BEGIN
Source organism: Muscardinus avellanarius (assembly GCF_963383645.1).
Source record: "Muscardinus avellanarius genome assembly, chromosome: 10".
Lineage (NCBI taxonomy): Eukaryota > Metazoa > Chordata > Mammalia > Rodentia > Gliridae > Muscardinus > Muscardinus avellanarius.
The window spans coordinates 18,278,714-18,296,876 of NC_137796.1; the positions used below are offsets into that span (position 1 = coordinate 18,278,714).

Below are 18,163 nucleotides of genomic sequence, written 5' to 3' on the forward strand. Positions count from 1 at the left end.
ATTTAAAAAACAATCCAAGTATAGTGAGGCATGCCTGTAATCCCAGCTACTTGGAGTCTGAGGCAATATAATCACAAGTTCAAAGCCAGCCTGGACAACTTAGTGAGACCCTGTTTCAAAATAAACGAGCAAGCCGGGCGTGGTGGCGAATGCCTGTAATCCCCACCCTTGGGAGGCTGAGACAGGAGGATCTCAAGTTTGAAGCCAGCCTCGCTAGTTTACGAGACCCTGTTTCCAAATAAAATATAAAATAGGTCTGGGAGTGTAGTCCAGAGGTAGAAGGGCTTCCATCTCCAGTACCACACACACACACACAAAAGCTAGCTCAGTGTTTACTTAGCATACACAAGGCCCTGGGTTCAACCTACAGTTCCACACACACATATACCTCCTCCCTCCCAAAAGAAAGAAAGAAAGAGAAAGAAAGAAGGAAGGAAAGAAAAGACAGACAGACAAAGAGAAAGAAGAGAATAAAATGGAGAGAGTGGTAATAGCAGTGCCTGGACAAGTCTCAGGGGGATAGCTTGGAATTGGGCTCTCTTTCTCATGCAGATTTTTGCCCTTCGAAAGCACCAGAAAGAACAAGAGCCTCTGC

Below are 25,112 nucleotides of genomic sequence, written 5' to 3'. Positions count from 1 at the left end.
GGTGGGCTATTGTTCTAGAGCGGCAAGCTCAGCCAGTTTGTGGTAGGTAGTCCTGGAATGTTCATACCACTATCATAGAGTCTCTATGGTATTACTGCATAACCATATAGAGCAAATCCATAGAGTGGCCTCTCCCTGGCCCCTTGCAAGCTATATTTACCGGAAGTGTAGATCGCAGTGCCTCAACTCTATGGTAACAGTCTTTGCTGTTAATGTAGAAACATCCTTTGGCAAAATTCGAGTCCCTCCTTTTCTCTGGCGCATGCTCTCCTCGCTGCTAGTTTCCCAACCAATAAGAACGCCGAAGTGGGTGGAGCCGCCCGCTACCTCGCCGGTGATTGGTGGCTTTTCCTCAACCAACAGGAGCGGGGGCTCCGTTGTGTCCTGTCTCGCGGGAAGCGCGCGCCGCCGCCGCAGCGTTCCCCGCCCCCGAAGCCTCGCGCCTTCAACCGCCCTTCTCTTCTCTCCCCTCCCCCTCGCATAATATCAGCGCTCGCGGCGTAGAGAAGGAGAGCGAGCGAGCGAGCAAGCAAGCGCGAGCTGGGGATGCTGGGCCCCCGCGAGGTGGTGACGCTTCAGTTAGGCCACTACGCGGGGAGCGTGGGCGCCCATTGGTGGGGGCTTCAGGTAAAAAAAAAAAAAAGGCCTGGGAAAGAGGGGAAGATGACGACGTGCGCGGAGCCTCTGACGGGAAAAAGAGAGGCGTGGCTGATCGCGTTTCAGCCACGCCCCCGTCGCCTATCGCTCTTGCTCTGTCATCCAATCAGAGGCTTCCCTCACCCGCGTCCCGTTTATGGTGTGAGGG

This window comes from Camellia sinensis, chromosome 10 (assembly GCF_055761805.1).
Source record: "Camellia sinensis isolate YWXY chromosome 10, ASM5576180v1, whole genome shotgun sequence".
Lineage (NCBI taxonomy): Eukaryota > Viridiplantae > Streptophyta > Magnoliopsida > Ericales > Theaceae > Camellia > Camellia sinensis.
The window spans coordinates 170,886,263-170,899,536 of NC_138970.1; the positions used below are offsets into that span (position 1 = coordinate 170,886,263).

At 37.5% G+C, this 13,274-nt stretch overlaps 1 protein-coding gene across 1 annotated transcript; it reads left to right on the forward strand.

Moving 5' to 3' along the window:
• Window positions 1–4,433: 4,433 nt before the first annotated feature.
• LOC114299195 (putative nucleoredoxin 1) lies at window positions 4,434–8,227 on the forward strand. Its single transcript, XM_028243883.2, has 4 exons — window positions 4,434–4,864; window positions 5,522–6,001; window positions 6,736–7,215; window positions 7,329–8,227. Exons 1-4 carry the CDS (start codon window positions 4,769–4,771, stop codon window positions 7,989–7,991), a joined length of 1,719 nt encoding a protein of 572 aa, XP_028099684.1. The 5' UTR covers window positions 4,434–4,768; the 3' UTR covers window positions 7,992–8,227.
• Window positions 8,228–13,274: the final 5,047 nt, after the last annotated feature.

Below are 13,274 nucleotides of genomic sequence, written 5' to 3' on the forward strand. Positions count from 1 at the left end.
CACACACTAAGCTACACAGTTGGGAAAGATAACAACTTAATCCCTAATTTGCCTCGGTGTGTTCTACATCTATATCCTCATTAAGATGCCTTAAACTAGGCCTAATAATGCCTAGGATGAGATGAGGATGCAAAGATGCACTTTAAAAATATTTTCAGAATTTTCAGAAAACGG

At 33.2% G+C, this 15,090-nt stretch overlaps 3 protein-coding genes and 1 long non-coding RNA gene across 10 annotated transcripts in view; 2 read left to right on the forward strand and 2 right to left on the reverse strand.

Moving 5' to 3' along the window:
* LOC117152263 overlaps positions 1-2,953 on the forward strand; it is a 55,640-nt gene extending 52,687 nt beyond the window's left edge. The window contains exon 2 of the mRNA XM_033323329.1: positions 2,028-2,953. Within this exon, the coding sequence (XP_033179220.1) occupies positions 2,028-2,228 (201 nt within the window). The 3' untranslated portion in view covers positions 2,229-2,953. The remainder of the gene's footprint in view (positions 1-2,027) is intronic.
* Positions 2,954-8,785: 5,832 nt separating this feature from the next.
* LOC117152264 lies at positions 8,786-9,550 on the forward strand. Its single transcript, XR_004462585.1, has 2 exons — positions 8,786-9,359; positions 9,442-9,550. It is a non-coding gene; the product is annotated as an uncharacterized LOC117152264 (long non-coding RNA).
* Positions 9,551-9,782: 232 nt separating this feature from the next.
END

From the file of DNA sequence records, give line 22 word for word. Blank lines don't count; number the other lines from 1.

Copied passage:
* LOC117152263 overlaps positions 1-2,953 on the forward strand; it is a 55,640-nt gene extending 52,687 nt beyond the window's left edge. The window contains exon 2 of the mRNA XM_033323329.1: positions 2,028-2,953. Within this exon, the coding sequence (XP_033179220.1) occupies positions 2,028-2,228 (201 nt within the window). The 3' untranslated portion in view covers positions 2,229-2,953. The remainder of the gene's footprint in view (positions 1-2,027) is intronic.